Marketers use all kinds of art elements, color schemes and graphics to convey mood, emotion, and character on websites, in emails, in signage, and in all kinds of collateral. Unless you have a designer on staff or on call, typography is one opportunity to get it right (or wrong) that’s often overlooked.
When someone opens an email or makes their first visit to your website, they form that first impression about your organization before they read one word. The right font can help tell your story correctly; the wrong font can make you seem unprofessional, sleazy, or just plain sloppy. Size and color can completely change how a typeface looks. Depending on how it’s used, a font can shout…or whisper.
Most fonts are either serif or sans serif, depending on the weight of their strokes and whether their letters have “feet.”
Books, magazines, and newspapers generally use serif fonts, as they’re considered more readable for large blocks of text. Sans serif fonts are more readable on a computer screen. There are many broad groups of font families; here are the five most common font groups used for business:
Geometric sans fonts such as Helvetica, Franklin Gothic, and Grotesk are symmetrical in design and uniform in dimension. They look modern, but can also come off as cold or impersonal, and are better suited to a high tech software firm than a neighborhood daycare.
New Humanist sans fonts such as Verdana and Optima were developed from 500-year-old Humanist serif fonts based on the handwriting of medieval scribes of Italy. These tend to feel more casual, while still keeping an edge of sophistication. These give an appropriate feel for companies that revolve around the Internet.
Old Style serif fonts, such as Garamond and Jenson, are direct digital translations of old-fashioned typefaces. To readers, they seem – for better or for worse – very traditional and baroque. They’re good for organizations that emphasize the humanities, such as museums and colleges.
Traditional or Modern serif fonts, like Times New Roman and Bodoni, are more current translations of the Old Style Family, and may seem either stylish or conspicuous, depending on the medium. They’re best utilized in places where it’s important to project a sense of quiet knowledge. (Don’t forget that Times Roman has been a default font for eons. Using it may give the impression that you didn’t consider font choices at all.)
Slab serif fonts, like Courier and Rockwell, have very thin strokes, yet carry thick serifs. If used correctly, they can convey a very avant-garde tone. They can be used for trendy places, like Urban Outfitters-esque stores or that new organic restaurant down the street.
More information about font groupings can be found at Typedia. And here’s a lovely post about typography and perceived personality.
Make sure your font choices are computer- and Internet-friendly
“Web-safe” fonts are those installed on a wide range of systems. Using these increases the odds that your content will be displayed the way you intended it to be. If a visitor to a Web site or the reader of an email doesn’t have the font you specified, their browser or email client will try to substitute any fallback fonts or generic families you specified; failing that, it will display whichever default substitute is defined by their operating system. (It could get ugly.) Here’s a list of Internet-safe fonts:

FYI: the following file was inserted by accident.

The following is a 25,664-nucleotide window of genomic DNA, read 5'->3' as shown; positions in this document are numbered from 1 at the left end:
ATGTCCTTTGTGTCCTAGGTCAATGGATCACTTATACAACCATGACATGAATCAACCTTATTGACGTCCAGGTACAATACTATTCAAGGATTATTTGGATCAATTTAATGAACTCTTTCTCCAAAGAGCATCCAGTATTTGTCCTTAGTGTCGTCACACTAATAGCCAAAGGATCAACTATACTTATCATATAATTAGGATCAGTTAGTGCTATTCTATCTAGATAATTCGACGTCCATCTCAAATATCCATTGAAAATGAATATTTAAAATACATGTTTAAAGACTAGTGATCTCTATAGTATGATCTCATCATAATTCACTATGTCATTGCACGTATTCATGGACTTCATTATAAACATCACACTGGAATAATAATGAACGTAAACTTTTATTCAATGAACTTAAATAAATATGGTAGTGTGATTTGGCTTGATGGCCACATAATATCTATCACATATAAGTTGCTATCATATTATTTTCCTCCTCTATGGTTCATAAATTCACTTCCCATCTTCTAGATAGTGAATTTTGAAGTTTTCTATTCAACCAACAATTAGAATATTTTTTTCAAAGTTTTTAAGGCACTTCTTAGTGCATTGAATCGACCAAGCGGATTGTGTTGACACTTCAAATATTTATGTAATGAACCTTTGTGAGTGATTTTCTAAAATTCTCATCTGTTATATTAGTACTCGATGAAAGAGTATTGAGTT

Arial, Comic Sans, Courier, Georgia, Impact, Times New Roman, Trebuchet MS, and Verdana. (Georgia and Verdana were actually designed specifically for computer readability.) If you’re designing for mobile, you can leave out Impact and Comic Sans (which should be avoided at all times anyway, as it is a near-universal sign of font defeat).
Here’s a chart of pre-installed fonts on Apple, Linux, and Microsoft operating systems, so you can check on a favorite we didn’t list. If you have something you need to say with type that’s outside the web-safe font list, consider creating an image rather than trusting to luck.
Line weight and color
Bold indicates importance or urgency; use it sparingly. Use color to draw the eye, impart a subconscious message, or reinforce your brand. Use too much, and the eye won’t know where to look first.
A few fonts to avoid
There are a few fonts that work well only in very specific contexts; they are best avoided for general use. Here are three:
Courier: The favorite of government correspondences and ‘50s messenger boys, Courier hearkens back to a time when people actually typed on typewriters (crazy, right?). Unless you want your message to feel like a recently declassified CIA document or an Associated Press wire about Eisenhower’s bid for reelection, this is a font you should use sparingly.
Times New Roman: This might be a surprise to some, considering it’s the default font on every version of Microsoft Word until about 2007. But this is exactly why you should avoid Times New Roman: it looks outdated. It makes customers think of frustration and fifth grade essays and dial-up internet, and those are hardly ideal conditions to make them want to buy a product.
Comic Sans: Nothing screams “unprofessional” quite as loudly and desperately as Comic Sans does. The preferred font for soccer party invitations and garage sale notices, and the only time you’ll ever need Comic Sans is to make fun of it. Supporters of Comic Sans might argue that they use it to make their message look more casual, but its informality comes off as forced, like that guy who tries just a little too hard to be hip.(In all fairness, Comic Sans has its defenders, too, such as the people in this music video.)
Comic Sans poster by Angel. A. Acevedo, used by permission under a Creative Commons 2.0 license.
Image of Serif versus Sans Serif Fonts, by Alan Gilbertson, used with permission. GeorgiaVerdana image used with permission from Nick Sherman.
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